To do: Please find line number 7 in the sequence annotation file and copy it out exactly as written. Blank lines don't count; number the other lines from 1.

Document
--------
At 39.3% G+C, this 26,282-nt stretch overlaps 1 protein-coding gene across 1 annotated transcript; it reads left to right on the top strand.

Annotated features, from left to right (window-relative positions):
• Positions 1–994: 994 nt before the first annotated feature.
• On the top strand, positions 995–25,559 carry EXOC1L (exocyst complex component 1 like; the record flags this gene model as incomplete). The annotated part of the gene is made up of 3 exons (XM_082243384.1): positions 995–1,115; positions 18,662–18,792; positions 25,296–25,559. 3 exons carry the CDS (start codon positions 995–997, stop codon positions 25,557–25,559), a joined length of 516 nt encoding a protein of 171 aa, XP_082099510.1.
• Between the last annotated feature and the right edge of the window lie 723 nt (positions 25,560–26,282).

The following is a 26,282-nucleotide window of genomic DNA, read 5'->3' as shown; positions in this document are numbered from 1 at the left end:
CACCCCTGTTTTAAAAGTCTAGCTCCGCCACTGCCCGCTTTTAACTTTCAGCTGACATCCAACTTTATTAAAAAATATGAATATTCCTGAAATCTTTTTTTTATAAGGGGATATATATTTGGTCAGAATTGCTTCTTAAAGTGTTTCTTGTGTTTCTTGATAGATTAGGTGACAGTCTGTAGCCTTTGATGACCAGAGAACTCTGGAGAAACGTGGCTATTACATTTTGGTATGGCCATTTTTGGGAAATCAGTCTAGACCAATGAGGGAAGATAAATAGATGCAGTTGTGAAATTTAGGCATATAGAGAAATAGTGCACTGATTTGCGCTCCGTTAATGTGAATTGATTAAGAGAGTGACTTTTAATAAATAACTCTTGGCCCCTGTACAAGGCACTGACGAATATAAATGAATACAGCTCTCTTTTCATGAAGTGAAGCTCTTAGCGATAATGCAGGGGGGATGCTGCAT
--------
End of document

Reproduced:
CACCCCTGTTTTAAAAGTCTAGCTCCGCCACTGCCCGCTTTTAACTTTCAGCTGACATCCAACTTTATTAAAAAATATGAATATTCCTGAAATCTTTTTTTTATAAGGGGATATATATTTGGTCAGAATTGCTTCTTAAAGTGTTTCTTGTGTTTCTTGATAGATTAGGTGACAGTCTGTAGCCTTTGATGACCAGAGAACTCTGGAGAAACGTGGCTATTACATTTTGGTATGGCCATTTTTGGGAAATCAGTCTAGACCAATGAGGGAAGATAAATAGATGCAGTTGTGAAATTTAGGCATATAGAGAAATAGTGCACTGATTTGCGCTCCGTTAATGTGAATTGATTAAGAGAGTGACTTTTAATAAATAACTCTTGGCCCCTGTACAAGGCACTGACGAATATAAATGAATACAGCTCTCTTTTCATGAAGTGAAGCTCTTAGCGATAATGCAGGGGGGATGCTGCAT